Legendary pulpster Arthur J. Burks penned a series of articles on writing for the pulp market in the 1930s for Writer’s Digest magazine, several of which were reprinted in John Locke’s Pulp Fictioneers: Adventures in the Storytelling Business (Adventure House, 2004). A prolific wordsmith (at least 4000 words per day, according to a New Yorker article entitled “Burks of the Pulps,” quoted on Duane Swierczynski’s Secret Dead Blog), Burks’ series of articles become increasingly dispirited as the decade wears on. The pressures of the market, and the mental and physical exhaustion of writing millions of words, certainly took their toll.
For my “On Words and Writing” series, I will feature some of Burks’ most insightful passages on both the life of a pulp writer during the 1930s, as well as his advice to writers (much of which is still applicable today). This first quote comes from “Quantity Production” (Writer’s Digest, June 1937). You can read the whole article either in Pulp Fictioneers, or online over at Pulp Rack. I think a lot of people can relate to Burks’ compulsion to write.
When I am not writing, or thinking about a story, there is no living with me. I pace the floor. My family gets out of my way or gets stepped on. My children get kicked across the room. My wife gets her head bitten off if she smiles and says: “How are you, darling?” If the telephone rings I bite the ear off the caller when I say hello. If the door slams I pull my hair and shriek. Traffic outside my window drives me nuts. Everything is wrong, nothing goes right. I hear every sound and it rasps my nerves like a rusty file drawn over a rusty rasp. Absence of sound is even more maddening. I hate my food and my drink. I hate everybody including myself. I won't do anything anybody wants me to do. I can't stay inside, I won't go out. I'm utterly and completely impossible, and the fact that this is so makes me worse than ever…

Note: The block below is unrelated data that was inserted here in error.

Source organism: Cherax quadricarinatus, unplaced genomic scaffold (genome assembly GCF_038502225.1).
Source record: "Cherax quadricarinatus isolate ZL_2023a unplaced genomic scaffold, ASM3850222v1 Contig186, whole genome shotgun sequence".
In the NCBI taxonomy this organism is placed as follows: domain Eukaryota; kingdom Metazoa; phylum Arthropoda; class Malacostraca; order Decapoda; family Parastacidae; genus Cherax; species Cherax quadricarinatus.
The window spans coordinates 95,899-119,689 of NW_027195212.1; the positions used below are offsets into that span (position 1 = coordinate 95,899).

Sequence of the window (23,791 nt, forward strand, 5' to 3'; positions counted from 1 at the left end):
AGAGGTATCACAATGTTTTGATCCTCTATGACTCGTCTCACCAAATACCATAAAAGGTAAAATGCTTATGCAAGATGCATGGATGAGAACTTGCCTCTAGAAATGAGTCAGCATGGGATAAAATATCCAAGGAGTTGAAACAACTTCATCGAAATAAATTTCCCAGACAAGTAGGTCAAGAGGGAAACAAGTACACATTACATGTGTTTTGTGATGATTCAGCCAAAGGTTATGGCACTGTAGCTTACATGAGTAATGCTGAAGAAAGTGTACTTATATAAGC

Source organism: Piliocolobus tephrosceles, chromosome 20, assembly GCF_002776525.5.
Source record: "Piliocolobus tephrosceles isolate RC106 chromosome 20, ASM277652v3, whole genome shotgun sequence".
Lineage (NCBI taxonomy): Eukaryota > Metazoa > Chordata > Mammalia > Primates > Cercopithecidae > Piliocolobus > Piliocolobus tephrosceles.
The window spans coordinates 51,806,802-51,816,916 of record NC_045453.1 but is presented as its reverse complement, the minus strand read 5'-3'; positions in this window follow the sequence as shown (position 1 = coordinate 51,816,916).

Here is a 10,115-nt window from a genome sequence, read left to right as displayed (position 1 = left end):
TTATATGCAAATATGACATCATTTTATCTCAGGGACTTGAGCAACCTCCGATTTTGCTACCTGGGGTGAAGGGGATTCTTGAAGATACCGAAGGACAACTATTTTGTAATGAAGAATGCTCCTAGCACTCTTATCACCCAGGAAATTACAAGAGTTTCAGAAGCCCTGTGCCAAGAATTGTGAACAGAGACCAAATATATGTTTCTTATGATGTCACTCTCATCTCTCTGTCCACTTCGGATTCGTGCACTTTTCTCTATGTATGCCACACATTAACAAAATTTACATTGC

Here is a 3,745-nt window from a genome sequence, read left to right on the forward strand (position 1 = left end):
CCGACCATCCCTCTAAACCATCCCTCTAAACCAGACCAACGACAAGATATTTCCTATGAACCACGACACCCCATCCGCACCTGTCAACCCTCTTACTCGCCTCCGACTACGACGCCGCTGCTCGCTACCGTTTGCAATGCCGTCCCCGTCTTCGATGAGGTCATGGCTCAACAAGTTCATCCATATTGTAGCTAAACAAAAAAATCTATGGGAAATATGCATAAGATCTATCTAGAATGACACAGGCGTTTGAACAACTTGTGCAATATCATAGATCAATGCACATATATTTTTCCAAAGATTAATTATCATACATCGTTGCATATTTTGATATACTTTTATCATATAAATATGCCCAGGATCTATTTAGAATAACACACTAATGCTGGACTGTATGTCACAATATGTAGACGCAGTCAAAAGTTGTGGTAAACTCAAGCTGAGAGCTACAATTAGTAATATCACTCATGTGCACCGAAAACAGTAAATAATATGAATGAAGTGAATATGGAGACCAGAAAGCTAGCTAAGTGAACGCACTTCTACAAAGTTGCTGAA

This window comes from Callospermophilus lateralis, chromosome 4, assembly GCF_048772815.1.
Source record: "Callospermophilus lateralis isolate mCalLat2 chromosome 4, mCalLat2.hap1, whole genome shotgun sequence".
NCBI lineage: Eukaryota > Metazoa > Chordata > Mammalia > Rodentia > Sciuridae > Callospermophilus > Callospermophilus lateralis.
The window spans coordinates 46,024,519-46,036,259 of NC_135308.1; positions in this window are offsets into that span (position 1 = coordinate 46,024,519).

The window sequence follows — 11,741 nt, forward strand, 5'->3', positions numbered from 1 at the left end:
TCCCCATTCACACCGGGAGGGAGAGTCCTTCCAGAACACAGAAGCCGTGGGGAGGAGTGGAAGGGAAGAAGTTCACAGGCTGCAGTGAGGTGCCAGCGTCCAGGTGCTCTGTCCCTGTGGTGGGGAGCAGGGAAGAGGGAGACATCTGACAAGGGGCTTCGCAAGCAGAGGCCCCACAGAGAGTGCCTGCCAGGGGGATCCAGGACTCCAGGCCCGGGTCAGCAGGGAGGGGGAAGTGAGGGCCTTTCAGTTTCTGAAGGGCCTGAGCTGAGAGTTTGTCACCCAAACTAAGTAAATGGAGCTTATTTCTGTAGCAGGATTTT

But when I'm writing, ah, there's the difference! I like to write, I have to write, or go mad. And the more I want to write the faster words tumble over themselves to get onto paper. I'm happy. I'm as interested in the outcome of my story as I dimly hope my readers will be—though right then I don't think about readers or editors or anybody else, except the matter of getting my story on paper. It burns inside me, trying to get out, and I'm happy when it's streaking across the pages at top speed. Editors say I'm careless: I'm not. I'm sold on my story to the exclusion of all else. My fingers won't keep up with my mind—and typographical errors therefore seem to prove to editors that they're right in calling me careless.
My fingers are simply not fast enough, because two of mine do the work of ten. I go do fast, am so burned up with my story that my brain goes right on while I'm changing paper in the machine, as a result of which I have to read back and put in the two or three words at the top-left of the page that I kept on writing in my head and didn't get down on paper.
Do I make myself clear?
-Arthur J. Burks, “Quantity Production” (Writer’s Digest, June 1937)